Mass production of Carbon Fibre solved by CSIRO and Deakin. Costs set to crash

Australians are great at technology and science, with a long history that includes worldwide beneficial technologies like WiFi. Get ready to add another breakthrough to the list of successes...

Australians are great at technology and science, with a long history that includes worldwide beneficial technologies like WiFi. Get ready to add another breakthrough to the list of successes for Australia.

CSIRO and Deakin University claim to have, for the first time, created the capacity to produce carbon fibre from scratch and at scale. Carbon Fibre has all the properties you want out of a composite material, its seriously light weight, ridiculously strong. The downsides are that the process to create it is incredibly intensive which makes the material incredibly expensive.

A breakthrough in the production of carbon fibre, would be game changer and if with the technology to simplify the creation, the cost of carbon fibre could drop, dramatically and be seen in far more applications.

Right now, carbon fibre is used in hypercars and supercars, aircraft, top end road bikes, basically the places where cost isn’t the primary criteria. With a dramatic drop in the cost, it could be used in low-cost applications and where weight is a concern, like vehicle propulsion, reducing weight, while maintaining strength, means this is a critical technology development.

CSIRO and Deakin researchers have cracked the code and found the “missing link” in Australia’s carbon fibre capability. A wet spinning line (above), has been launched today in at Waurn Ponds just outside Geelong.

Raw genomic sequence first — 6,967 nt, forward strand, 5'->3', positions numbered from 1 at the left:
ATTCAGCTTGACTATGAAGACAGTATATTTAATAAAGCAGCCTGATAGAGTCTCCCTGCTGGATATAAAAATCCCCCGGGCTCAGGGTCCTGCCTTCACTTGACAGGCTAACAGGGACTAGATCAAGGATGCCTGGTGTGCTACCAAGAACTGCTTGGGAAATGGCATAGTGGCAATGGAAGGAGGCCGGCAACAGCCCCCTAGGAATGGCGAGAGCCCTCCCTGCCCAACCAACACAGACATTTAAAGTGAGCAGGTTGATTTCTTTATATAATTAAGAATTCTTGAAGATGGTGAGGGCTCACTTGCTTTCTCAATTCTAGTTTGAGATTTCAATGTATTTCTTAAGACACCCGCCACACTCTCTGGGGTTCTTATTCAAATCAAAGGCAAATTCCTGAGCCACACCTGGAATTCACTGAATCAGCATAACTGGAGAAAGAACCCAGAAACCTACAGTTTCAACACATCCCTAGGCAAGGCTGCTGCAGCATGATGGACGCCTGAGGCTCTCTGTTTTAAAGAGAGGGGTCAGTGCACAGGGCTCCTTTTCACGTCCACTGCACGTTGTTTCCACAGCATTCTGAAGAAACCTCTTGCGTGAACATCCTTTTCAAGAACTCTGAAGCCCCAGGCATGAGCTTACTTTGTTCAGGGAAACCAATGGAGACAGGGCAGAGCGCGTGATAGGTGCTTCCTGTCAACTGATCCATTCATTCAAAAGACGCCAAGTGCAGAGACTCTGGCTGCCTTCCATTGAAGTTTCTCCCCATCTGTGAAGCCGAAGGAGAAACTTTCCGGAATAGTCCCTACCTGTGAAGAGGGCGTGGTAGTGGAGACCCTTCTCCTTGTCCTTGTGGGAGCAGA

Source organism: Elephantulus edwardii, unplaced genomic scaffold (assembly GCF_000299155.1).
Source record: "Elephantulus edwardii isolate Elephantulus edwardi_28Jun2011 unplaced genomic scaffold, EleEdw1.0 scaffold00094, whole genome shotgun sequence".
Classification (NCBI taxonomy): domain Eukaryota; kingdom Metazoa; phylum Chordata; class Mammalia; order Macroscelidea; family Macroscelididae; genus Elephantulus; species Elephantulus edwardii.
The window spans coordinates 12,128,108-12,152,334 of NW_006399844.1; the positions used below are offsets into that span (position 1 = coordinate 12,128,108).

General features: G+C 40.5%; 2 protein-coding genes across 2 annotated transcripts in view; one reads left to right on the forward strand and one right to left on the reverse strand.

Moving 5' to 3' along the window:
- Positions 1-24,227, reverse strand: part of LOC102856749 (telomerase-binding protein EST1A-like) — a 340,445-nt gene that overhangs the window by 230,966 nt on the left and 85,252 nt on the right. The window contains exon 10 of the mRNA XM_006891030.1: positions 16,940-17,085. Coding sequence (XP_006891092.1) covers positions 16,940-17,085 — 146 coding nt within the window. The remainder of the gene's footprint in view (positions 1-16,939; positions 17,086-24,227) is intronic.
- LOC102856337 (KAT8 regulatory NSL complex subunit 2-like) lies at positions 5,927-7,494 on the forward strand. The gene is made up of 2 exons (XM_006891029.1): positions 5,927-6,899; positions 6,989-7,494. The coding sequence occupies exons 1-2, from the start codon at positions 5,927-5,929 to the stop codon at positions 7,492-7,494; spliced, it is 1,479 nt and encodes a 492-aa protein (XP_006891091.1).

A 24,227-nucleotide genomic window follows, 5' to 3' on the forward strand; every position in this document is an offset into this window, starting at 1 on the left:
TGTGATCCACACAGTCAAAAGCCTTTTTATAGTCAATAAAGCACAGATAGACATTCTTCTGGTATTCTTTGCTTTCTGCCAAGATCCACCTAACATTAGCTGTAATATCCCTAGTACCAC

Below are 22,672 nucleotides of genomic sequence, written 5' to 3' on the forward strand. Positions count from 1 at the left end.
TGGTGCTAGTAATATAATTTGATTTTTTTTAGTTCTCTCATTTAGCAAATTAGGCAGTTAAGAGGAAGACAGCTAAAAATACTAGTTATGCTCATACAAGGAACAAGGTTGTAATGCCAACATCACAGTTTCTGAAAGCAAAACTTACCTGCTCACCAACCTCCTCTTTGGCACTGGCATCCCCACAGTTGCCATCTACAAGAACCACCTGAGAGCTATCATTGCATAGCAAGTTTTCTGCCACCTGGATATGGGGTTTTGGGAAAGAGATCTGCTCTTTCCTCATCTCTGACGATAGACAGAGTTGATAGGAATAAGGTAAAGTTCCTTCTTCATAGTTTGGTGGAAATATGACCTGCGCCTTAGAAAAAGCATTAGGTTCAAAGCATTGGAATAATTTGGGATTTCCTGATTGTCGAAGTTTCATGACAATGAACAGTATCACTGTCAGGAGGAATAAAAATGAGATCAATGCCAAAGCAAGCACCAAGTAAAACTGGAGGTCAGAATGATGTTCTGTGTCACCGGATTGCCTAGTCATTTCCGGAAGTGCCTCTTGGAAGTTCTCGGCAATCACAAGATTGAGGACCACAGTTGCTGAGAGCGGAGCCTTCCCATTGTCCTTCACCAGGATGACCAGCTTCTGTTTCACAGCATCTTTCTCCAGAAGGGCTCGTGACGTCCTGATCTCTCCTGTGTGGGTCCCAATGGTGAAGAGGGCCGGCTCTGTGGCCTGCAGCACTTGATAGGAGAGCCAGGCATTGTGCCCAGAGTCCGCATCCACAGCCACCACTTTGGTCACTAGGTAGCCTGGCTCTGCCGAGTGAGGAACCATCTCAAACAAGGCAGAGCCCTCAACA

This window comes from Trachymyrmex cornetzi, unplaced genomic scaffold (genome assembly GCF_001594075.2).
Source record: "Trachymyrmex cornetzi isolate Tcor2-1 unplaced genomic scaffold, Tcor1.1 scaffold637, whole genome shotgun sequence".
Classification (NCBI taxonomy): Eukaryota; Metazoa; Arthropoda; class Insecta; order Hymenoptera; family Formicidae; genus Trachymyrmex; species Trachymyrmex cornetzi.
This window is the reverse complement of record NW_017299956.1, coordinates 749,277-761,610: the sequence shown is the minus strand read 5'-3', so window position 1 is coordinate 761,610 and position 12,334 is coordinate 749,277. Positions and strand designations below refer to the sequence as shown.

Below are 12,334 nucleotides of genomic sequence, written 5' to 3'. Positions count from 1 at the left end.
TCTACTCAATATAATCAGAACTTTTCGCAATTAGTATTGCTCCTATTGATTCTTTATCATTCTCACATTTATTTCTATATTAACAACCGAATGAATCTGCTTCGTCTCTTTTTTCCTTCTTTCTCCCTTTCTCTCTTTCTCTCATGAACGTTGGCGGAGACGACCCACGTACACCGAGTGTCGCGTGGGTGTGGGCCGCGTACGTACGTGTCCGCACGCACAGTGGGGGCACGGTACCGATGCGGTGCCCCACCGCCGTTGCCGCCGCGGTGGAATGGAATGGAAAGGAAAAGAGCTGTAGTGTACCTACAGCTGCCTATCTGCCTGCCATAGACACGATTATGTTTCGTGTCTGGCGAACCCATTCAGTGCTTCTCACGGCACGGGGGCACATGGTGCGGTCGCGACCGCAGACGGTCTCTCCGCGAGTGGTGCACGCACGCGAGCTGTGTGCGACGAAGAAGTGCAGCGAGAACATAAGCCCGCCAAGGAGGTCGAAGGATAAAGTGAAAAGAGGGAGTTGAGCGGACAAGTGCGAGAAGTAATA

Only a handful of companies around the world can create carbon fibre, each using their own secret recipe. Now we have a local solution we can potentially sell to the world. The development of this technique, using patented CSIRO technology, they’ve created a “next generation” of carbon fibre that is stronger and of a higher quality.

Mass production of carbon fibre
The wet spinning line, takes a sticky mix of precursor chemicals and turns it into five hundred individual strands of fibre, each thinner than a human hair. They’re then wound onto a spool to create a tape and taken next door to the massive carbonisation ovens to create the finished carbon fibre.

The CSIRO/ Deakin wet spinning line was custom built by an Italian company with input from the organisations’ own researchers.

Director of CSIRO Future Industries, Dr Anita Hill, said,

“This facility means Australia can carry out research across the whole carbon fibre value chain: from molecules, to polymers, to fibre, to finished composite parts.

Together with Deakin, we’ve created something that could disrupt the entire carbon fibre manufacturing industry.”

Deakin University Vice-Chancellor, Professor Jane den Hollander AO said,

“Our two organisations share a long-standing and distinguished bond, one that our new Strategic Relationship Agreement (SRA) deepens even further,” Professor den Hollander said.

Together, we’re conducting industry focussed research with a profound and lasting impact, from the communities we serve, through to the world.”

 

The company liked the design so much it made another for its own factory and the the CSIRO/ Deakin machine has been described as “the Ferrari of wet spinning lines”.

Of course no launch is complete without a minister cutting a ribbon, so attending today was the Assistant Minister for Industry, Innovation and Science, Craig Laundy MP who said,

“This is a great example of how collaboration in the Australian research sector can accelerate research, lead innovation and provide new job opportunities.

Geelong already has a global reputation for industrial innovation. Initiatives such as this enhance that standing.”

More information at csiro.au/ via Gizmodo Australia.

 

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